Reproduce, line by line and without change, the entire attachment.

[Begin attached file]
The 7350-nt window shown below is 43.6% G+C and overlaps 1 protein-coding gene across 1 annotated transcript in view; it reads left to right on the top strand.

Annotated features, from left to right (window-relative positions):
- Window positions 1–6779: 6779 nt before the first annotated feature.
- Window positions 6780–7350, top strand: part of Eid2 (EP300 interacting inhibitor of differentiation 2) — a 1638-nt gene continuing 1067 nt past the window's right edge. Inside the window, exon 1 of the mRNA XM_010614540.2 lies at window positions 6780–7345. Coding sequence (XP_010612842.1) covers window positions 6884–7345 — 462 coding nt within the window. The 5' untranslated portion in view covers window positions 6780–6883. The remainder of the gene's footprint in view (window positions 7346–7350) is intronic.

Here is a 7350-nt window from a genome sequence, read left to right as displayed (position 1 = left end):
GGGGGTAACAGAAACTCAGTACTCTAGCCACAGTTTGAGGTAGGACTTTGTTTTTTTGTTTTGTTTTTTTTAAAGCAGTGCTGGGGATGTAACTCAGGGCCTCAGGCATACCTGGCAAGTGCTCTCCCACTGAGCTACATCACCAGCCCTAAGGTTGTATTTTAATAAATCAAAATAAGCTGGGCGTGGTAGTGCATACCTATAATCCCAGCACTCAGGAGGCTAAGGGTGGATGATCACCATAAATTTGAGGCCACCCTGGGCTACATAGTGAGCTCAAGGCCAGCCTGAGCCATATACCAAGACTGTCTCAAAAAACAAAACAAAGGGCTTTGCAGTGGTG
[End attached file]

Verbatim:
The 7350-nt window shown below is 43.6% G+C and overlaps 1 protein-coding gene across 1 annotated transcript in view; it reads left to right on the top strand.

Annotated features, from left to right (window-relative positions):
- Window positions 1–6779: 6779 nt before the first annotated feature.
- Window positions 6780–7350, top strand: part of Eid2 (EP300 interacting inhibitor of differentiation 2) — a 1638-nt gene continuing 1067 nt past the window's right edge. Inside the window, exon 1 of the mRNA XM_010614540.2 lies at window positions 6780–7345. Coding sequence (XP_010612842.1) covers window positions 6884–7345 — 462 coding nt within the window. The 5' untranslated portion in view covers window positions 6780–6883. The remainder of the gene's footprint in view (window positions 7346–7350) is intronic.

Here is a 7350-nt window from a genome sequence, read left to right as displayed (position 1 = left end):
GGGGGTAACAGAAACTCAGTACTCTAGCCACAGTTTGAGGTAGGACTTTGTTTTTTTGTTTTGTTTTTTTTAAAGCAGTGCTGGGGATGTAACTCAGGGCCTCAGGCATACCTGGCAAGTGCTCTCCCACTGAGCTACATCACCAGCCCTAAGGTTGTATTTTAATAAATCAAAATAAGCTGGGCGTGGTAGTGCATACCTATAATCCCAGCACTCAGGAGGCTAAGGGTGGATGATCACCATAAATTTGAGGCCACCCTGGGCTACATAGTGAGCTCAAGGCCAGCCTGAGCCATATACCAAGACTGTCTCAAAAAACAAAACAAAGGGCTTTGCAGTGGTG